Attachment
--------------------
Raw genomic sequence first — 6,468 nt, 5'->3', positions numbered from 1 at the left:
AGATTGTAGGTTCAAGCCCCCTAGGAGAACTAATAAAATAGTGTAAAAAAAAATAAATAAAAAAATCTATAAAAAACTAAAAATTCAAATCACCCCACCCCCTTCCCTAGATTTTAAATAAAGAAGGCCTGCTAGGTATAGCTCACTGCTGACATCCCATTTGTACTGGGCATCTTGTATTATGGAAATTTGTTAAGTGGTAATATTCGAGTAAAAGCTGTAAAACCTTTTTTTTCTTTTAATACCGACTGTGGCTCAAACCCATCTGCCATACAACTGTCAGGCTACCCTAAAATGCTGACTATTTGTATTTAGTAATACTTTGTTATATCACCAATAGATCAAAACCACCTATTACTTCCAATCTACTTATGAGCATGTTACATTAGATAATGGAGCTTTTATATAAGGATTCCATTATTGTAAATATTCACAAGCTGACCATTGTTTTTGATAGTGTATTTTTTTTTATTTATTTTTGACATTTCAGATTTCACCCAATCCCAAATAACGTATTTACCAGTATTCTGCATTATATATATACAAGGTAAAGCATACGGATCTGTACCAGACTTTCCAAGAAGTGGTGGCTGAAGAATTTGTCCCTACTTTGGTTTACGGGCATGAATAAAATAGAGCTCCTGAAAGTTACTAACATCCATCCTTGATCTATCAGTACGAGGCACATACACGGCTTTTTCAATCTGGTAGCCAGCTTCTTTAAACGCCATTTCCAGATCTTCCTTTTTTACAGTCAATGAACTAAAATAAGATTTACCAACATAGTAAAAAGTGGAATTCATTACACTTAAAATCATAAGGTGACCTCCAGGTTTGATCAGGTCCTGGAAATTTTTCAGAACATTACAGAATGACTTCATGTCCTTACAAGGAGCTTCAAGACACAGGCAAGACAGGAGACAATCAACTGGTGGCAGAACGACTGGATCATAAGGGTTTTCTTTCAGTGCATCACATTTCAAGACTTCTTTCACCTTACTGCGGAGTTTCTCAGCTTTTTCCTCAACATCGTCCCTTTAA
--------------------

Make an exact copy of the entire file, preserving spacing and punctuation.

Raw genomic sequence first — 6,468 nt, 5'->3', positions numbered from 1 at the left:
AGATTGTAGGTTCAAGCCCCCTAGGAGAACTAATAAAATAGTGTAAAAAAAAATAAATAAAAAAATCTATAAAAAACTAAAAATTCAAATCACCCCACCCCCTTCCCTAGATTTTAAATAAAGAAGGCCTGCTAGGTATAGCTCACTGCTGACATCCCATTTGTACTGGGCATCTTGTATTATGGAAATTTGTTAAGTGGTAATATTCGAGTAAAAGCTGTAAAACCTTTTTTTTCTTTTAATACCGACTGTGGCTCAAACCCATCTGCCATACAACTGTCAGGCTACCCTAAAATGCTGACTATTTGTATTTAGTAATACTTTGTTATATCACCAATAGATCAAAACCACCTATTACTTCCAATCTACTTATGAGCATGTTACATTAGATAATGGAGCTTTTATATAAGGATTCCATTATTGTAAATATTCACAAGCTGACCATTGTTTTTGATAGTGTATTTTTTTTTATTTATTTTTGACATTTCAGATTTCACCCAATCCCAAATAACGTATTTACCAGTATTCTGCATTATATATATACAAGGTAAAGCATACGGATCTGTACCAGACTTTCCAAGAAGTGGTGGCTGAAGAATTTGTCCCTACTTTGGTTTACGGGCATGAATAAAATAGAGCTCCTGAAAGTTACTAACATCCATCCTTGATCTATCAGTACGAGGCACATACACGGCTTTTTCAATCTGGTAGCCAGCTTCTTTAAACGCCATTTCCAGATCTTCCTTTTTTACAGTCAATGAACTAAAATAAGATTTACCAACATAGTAAAAAGTGGAATTCATTACACTTAAAATCATAAGGTGACCTCCAGGTTTGATCAGGTCCTGGAAATTTTTCAGAACATTACAGAATGACTTCATGTCCTTACAAGGAGCTTCAAGACACAGGCAAGACAGGAGACAATCAACTGGTGGCAGAACGACTGGATCATAAGGGTTTTCTTTCAGTGCATCACATTTCAAGACTTCTTTCACCTTACTGCGGAGTTTCTCAGCTTTTTCCTCAACATCGTCCCTTTAA